thin, inconspicuous wings that couldn't be very practical, Maya
thought. Oddest of all were his great hindlegs, which stuck up
over his body like two jointed stilts. His sly, saucy expression
was contradicted by the look of astonishment in his eyes, and
you couldn't say there was any meanness in his eyes either. No,
rather a lot of good humor.

"Well, mademoiselle," he said to Maya, evidently annoyed by her
surprised expression, "never seen a grasshopper before? Or are
you laying eggs?"

"The idea!" cried Maya in shocked accents. "It wouldn't occur to
me. Even if I could, I wouldn't. It would be usurping the sacred
duties of our queen. I wouldn't do such a foolish thing."

The grasshopper ducked his head and made such a funny face that
Maya had to laugh out loud in spite of her chagrin.

"Mademoiselle," he began, then had to laugh himself, and said:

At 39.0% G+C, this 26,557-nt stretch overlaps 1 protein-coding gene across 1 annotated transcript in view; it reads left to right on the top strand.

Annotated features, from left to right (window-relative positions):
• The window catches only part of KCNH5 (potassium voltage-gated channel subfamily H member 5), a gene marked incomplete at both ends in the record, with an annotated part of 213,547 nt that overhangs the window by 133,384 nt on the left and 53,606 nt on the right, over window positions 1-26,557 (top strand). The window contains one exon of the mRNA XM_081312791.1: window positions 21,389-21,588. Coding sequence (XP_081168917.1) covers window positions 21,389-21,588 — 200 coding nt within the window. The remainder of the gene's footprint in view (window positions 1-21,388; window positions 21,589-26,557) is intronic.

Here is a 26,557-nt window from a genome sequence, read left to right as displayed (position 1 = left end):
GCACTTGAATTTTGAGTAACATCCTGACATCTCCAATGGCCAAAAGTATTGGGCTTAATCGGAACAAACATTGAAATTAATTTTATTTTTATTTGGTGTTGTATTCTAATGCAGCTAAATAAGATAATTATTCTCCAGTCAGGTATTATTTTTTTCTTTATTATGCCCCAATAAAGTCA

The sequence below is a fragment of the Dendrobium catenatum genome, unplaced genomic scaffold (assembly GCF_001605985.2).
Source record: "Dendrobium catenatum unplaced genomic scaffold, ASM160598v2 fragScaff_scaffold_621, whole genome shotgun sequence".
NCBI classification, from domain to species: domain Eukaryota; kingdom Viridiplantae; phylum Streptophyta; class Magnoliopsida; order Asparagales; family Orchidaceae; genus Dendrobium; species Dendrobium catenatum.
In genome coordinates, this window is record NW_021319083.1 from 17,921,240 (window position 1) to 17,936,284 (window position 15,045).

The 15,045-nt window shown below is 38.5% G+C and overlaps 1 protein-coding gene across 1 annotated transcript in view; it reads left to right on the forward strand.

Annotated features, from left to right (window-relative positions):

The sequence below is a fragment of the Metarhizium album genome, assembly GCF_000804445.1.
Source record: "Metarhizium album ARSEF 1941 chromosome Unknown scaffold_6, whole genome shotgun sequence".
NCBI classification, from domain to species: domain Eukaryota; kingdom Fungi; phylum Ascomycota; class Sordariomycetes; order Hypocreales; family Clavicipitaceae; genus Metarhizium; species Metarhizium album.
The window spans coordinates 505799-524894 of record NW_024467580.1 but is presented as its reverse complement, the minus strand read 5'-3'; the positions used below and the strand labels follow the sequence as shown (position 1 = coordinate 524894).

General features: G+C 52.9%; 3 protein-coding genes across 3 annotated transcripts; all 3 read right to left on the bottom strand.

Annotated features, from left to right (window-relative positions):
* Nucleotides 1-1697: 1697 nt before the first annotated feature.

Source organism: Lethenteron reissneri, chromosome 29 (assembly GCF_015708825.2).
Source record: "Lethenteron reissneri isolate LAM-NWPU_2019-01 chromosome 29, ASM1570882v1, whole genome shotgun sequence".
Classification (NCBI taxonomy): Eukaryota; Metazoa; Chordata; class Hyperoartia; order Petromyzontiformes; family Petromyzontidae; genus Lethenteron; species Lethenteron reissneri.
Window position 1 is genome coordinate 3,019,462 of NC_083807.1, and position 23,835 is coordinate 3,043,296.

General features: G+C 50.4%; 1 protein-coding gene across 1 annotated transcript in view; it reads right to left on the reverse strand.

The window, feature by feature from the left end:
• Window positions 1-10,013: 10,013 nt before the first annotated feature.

"You're a case! You're a case!"

The fellow's behavior made Maya impatient.

"Why do you laugh?" she asked in a not altogether friendly tone.
"You can't be serious expecting me to lay eggs, especially out
here on the grass."

There was a snap. "Hoppety-hop," said the grasshopper, and was
gone.

Maya was utterly non-plussed. Without the help of his wings
he had swung himself up in the air in a tremendous curve.
Foolhardiness bordering on madness, she thought.

But there he was again. From where, she couldn't tell, but there
he was, beside her, on a leaf of her clover.

He looked her up and down, all round, before and behind.